The researchers are confident that further studies combining optogenetics with SD-OCT will enable cell-specific analysis of neurovascular coupling. They also propose combining this procedure with blood-oxygenation imaging, to study the brain's Blood Oxygenation Level Dependent (BOLD) signal to and from organs. This could potentially afford solutions for understanding and treating several cardiovascular diseases. To learn more about the experimental setup and read the full paper, go to: Pubmed Full Paper

NASA's Satellite Laser will Help Map Forests of the World

In 2018 NASA will launch a system equipped with LIDAR technology for the specific purpose of mapping the world's forests in 3D, from trunk to canopy. The Global Ecosystem Dynamics Investigation (GEDI) LIDAR mission aims to assess the amount of wood-stored carbon in forests around the globe. This will provide valuable data on the impact of deforestation caused by manmade activity as well as global warming, providing clues on what actions countries may need to take in order to control this.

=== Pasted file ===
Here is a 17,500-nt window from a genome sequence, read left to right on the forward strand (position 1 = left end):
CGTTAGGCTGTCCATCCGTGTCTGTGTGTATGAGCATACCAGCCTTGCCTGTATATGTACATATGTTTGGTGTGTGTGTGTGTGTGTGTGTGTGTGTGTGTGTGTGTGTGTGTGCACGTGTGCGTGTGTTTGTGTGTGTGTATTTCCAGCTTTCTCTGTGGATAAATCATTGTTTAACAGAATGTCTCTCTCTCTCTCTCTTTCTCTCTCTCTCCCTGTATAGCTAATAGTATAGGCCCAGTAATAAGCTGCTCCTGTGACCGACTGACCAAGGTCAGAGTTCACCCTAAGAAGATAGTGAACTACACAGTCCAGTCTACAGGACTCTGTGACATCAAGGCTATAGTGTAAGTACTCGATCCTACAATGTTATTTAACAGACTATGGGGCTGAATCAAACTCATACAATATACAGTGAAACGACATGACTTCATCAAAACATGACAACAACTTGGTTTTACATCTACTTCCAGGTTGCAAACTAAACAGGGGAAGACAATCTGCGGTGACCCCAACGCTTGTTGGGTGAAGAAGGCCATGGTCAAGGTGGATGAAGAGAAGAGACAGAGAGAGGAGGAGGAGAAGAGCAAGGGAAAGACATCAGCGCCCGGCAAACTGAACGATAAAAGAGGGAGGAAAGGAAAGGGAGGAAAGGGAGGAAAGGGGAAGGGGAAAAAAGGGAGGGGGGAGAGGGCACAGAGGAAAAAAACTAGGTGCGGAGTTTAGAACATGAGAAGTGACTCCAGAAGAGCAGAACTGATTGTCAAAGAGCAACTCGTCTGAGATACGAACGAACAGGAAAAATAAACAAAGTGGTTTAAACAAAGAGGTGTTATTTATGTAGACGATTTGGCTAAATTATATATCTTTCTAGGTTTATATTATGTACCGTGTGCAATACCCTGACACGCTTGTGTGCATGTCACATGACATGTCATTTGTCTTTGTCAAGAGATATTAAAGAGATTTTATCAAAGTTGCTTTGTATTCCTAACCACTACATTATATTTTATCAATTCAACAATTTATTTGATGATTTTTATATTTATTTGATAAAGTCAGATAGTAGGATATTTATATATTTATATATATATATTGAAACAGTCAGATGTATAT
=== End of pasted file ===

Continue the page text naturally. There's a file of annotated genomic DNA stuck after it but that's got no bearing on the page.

As trees grow they absorb carbon dioxide from the atmosphere and store this carbon in their trunks, branches and roots. Because they store more carbon than they release forests are the world's most important carbon 'sinks'. Globally, forests are estimated to suck up between 10 and 14 percent of current gross carbon emissions. By storing this material forests slow the rate at which carbon dioxide accumulates or lingers in the atmosphere. One way to reduce or reverse the buildup of CO2 in the Earth's atmosphere is to increase the amount of carbon stored in forests. The simplest method of doing this may be to reduce deforestation rates. All forests are different and so are their varied abilities to store carbon. This NASA GEDI mission provides scientists with specific measurements relating to forest-stored carbon to help countries reach their climate change goals.

GEDI will spend at least two years on the International Space Station. Three lasers developed by NASA's Goddard Space Flight Center will spread across 14 paths and be able to collect data on the land between 50 degrees north latitude and 50 degrees south latitude, including nearly all of the tropical and temperate forests on Earth. To read more, go to: SciAm full article